Finally, the sensor arrangement may also comprise several measurement waveguides which are optically connected to the input of the beam splitter or may be selectively connected to the beam splitter, e.g. by way of optical switches. Then a single evaluation unit is sufficient for reading out many sensors which in each case may be given by a suitably designed waveguide and therefore may themselves be constructed in a simple manner. Thereby, the different measurement waveguides may be arranged at different locations and/or be sensitive to different sensors or measured variables.

Embodiment examples of the invention are described hereinafter by way of the FIGS. 1 to 4. There are shown in:

FIG. 1 a schematic representation of an optical sensor arrangement,

FIG. 2 a perspectively represented detail of a measurement waveguide of the sensor arrangement of FIG. 1 with a cross section of this measurement waveguide,

FIG. 3 in a representation according to FIG. 2, a measurement waveguide for a modification of this sensor arrangement,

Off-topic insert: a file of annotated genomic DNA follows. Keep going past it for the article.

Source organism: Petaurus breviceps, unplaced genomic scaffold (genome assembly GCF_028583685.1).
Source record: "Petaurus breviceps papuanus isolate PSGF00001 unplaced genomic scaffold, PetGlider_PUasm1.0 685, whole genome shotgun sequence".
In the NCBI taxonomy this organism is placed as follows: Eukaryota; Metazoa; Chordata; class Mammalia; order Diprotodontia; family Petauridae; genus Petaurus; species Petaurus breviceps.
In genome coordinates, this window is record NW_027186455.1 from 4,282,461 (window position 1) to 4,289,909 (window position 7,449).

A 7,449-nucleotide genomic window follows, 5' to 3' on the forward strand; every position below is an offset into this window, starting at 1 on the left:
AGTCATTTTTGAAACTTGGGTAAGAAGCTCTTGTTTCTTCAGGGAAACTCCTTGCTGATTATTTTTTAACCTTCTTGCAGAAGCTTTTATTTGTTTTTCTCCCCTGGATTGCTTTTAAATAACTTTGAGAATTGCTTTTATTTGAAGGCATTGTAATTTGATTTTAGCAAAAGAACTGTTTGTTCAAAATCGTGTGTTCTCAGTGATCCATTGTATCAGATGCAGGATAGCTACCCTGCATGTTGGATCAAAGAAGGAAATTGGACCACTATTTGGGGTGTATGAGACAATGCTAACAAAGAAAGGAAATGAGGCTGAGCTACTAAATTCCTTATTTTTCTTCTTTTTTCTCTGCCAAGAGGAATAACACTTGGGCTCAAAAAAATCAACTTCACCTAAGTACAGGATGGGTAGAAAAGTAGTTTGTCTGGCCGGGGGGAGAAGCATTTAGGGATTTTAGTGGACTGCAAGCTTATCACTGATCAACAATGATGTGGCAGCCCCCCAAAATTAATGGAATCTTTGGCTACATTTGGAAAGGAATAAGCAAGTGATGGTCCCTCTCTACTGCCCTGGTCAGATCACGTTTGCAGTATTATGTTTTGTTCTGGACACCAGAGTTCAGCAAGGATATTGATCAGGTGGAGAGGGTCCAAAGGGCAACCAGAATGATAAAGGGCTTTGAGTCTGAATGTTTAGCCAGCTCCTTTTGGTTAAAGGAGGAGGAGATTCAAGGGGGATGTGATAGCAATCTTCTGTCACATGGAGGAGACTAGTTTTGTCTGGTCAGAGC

FIG. 4 a plan view of a polarising beam splitter of the sensor arrangement shown in FIG. 1,

FIG. 5 a perspectively represented detail of a waveguide which forms a polarisation converter from this sensor arrangement, wherein in particular a cross section of this waveguide is to be recognised.

A schematised view of an optical sensor arrangement is shown in FIG. 1, and may be applied as a biosensor and is suitable for detecting a concentration of a certain substance. In a modification, this sensor arrangement is also suitable for detecting a mechanical loading. The shown sensor arrangement comprises a measurement waveguide 1 and an optical evaluation unit 2 which is arranged spatially separated from the measurement waveguide 1 and is optically connected to this by a polarisation-maintaining waveguide.

The measurement waveguide 1, of which a section is shown in FIG. 2, is designed in a single-mode and double-refractive manner and has a double refraction which changes depending on a measured variable. Thereby, the concentration of the substance to be detected serves as a measured variable. For this, a core of the measurement waveguide 1 embedded into a chip carries a selective layer 3 which is designed as a thin layer and which is designed for the selective accumulation of the substance to be detected. Thereby, the selective layer 3 is only deposited on an upper side of the measurement waveguide 1, so that an accumulation of the substance has a different influence on a refractive index for a TM-polarised share of the light bundle propagating in the measurement waveguide 1, than on a refractive index which differs from this, for a TE-polarised share of this light bundle.